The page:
A lawsuit filed Monday against supplier Takata appears to be the first to seek class-action status for millions of consumers worldwide who have been driving cars with potentially explosive air bags.
The Japanese company, which equipped vehicles for at least 10 automakers with faulty air bags, was sued Monday in an action filed with a U.S. District Court in Florida, Reuters reported.
As a supplier, Takata "had a duty to disclose these safety issues because they consistently marketed their vehicles as reliable and safe," said the lawsuit, as quoted by Reuters. Carmakers including Honda and Toyota have also been named as defendants in the case.
In the U.S., federal regulators have implored consumers driving 7.8 million Chrysler, Ford, General Motors, BMW, Honda, Mazda, Mitsubishi Motors, Nissan, Fuji Heavy's Subaru and Toyota vehicles to take their vehicles in for repairs.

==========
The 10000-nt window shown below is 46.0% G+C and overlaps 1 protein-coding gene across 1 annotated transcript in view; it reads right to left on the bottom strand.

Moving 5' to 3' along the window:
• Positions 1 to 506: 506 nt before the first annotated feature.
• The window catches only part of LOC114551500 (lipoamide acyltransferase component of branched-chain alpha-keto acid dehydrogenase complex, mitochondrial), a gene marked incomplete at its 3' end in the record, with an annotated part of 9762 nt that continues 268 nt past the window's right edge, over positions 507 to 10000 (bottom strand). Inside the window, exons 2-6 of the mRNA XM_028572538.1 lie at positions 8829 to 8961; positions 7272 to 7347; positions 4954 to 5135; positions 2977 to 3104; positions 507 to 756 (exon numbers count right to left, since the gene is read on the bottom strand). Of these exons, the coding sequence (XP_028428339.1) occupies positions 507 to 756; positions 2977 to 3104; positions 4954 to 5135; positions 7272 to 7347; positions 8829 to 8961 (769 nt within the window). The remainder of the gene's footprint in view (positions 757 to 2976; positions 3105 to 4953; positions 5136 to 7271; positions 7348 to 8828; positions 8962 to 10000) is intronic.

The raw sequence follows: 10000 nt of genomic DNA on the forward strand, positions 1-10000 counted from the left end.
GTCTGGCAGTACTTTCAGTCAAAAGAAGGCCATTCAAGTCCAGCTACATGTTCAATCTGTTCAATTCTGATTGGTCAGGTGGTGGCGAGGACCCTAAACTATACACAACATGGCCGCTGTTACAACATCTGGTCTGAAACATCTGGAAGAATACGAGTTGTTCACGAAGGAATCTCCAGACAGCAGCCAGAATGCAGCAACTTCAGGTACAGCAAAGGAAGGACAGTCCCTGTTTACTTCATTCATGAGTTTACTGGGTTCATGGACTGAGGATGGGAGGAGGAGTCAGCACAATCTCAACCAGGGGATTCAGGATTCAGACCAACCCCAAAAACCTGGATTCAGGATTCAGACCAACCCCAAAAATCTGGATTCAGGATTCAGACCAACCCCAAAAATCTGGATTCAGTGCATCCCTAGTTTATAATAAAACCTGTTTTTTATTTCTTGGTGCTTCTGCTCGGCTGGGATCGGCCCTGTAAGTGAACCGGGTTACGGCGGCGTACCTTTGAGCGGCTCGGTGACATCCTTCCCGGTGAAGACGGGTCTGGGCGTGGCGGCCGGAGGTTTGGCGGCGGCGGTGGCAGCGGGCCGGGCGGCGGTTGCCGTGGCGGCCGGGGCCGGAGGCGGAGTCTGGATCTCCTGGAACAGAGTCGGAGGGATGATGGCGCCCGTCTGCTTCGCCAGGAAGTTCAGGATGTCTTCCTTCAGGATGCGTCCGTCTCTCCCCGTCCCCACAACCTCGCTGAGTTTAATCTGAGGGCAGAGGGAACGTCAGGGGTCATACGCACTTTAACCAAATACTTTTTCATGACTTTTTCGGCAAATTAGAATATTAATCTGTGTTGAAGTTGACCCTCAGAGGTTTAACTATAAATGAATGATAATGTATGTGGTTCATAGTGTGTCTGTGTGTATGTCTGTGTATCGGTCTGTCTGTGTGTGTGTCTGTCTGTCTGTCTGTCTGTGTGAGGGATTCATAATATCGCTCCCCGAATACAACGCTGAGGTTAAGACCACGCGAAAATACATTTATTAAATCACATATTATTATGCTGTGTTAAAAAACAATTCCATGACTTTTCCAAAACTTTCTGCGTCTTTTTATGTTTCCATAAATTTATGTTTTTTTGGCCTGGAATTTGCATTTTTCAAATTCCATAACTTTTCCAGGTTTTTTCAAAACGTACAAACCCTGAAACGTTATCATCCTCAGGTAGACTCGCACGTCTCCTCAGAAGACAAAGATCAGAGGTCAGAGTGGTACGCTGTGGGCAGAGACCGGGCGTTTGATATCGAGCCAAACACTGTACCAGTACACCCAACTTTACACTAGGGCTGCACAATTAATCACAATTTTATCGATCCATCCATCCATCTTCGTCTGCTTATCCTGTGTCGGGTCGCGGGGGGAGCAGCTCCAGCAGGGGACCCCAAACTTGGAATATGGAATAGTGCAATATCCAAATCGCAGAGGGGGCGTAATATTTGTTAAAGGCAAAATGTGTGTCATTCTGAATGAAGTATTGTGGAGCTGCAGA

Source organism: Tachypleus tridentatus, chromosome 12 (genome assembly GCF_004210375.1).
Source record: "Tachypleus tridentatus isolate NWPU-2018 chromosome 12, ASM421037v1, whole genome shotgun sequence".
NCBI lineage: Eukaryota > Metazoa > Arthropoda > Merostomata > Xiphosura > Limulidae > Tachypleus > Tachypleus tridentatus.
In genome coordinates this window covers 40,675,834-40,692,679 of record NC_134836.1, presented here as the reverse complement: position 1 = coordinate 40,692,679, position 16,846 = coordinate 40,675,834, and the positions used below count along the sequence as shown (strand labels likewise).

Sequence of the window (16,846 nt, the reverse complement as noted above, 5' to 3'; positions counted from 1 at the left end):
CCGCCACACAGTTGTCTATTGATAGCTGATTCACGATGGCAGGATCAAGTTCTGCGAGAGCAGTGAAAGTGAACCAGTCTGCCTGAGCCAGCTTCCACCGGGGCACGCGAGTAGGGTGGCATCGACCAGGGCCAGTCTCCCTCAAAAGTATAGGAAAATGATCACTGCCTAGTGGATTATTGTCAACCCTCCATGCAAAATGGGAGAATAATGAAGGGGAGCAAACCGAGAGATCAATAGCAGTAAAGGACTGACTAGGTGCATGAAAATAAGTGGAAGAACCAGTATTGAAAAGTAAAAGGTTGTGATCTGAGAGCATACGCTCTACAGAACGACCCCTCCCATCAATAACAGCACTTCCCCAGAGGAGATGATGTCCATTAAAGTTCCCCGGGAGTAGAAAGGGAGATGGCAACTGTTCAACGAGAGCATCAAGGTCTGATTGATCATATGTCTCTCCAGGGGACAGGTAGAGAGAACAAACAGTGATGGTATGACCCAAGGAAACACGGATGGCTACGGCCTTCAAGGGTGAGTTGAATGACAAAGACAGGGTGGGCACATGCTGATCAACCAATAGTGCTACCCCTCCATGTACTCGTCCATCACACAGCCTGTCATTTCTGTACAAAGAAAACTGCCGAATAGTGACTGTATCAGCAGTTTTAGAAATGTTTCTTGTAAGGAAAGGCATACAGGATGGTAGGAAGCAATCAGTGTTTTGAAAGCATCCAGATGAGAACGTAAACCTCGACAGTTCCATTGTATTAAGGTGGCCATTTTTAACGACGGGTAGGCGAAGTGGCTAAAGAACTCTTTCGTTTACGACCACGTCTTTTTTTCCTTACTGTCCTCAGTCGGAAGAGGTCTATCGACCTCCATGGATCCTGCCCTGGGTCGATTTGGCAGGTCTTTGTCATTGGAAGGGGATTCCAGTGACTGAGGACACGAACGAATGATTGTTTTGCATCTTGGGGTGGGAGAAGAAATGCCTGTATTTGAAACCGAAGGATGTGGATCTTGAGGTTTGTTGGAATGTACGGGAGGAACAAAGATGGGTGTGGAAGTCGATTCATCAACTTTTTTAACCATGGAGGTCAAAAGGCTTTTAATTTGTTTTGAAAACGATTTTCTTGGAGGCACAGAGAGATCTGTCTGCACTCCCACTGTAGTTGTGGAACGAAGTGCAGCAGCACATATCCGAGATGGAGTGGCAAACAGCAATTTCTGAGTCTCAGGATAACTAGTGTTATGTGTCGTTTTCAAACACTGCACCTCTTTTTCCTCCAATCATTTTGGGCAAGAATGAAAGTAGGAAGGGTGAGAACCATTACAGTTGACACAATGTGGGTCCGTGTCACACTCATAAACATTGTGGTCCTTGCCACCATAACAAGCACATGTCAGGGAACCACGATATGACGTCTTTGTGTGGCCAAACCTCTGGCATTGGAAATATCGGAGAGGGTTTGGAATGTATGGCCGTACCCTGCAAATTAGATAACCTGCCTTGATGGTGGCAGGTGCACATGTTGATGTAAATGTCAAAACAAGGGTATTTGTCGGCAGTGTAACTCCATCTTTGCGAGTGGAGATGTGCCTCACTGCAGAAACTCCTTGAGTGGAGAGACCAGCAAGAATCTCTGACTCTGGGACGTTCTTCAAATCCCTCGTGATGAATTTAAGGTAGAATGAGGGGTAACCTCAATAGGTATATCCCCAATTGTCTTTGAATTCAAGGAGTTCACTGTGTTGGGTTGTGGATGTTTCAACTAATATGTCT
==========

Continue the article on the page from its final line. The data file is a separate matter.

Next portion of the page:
Takata has been hit with two other lawsuits in the past week, both of which were brought by individual owners. If class-action status is granted for the lawsuit filed Monday, the supplier may be paying even more in a trial or settlement than it would for individual actions.
The air bags, which can explode in the event of a crash to rain shrapnel on the vehicle's occupants, have been linked to at least four deaths and more than 30 injuries in the U.S.
Takata used an "unusual explosive chemical" to make air bags that would inflate in milliseconds, a choice that will probably come up in safety investigations, Bloomberg Businessweek reported.
"No other supplier other than Takata has used this ammonium nitrate," said Jochen Siebert, managing director of JSC Automotive Consulting, as quoted by Businessweek. "You could build air bags that were smaller and lighter. It was all about technology; it wasn't even about price. But it all went wrong."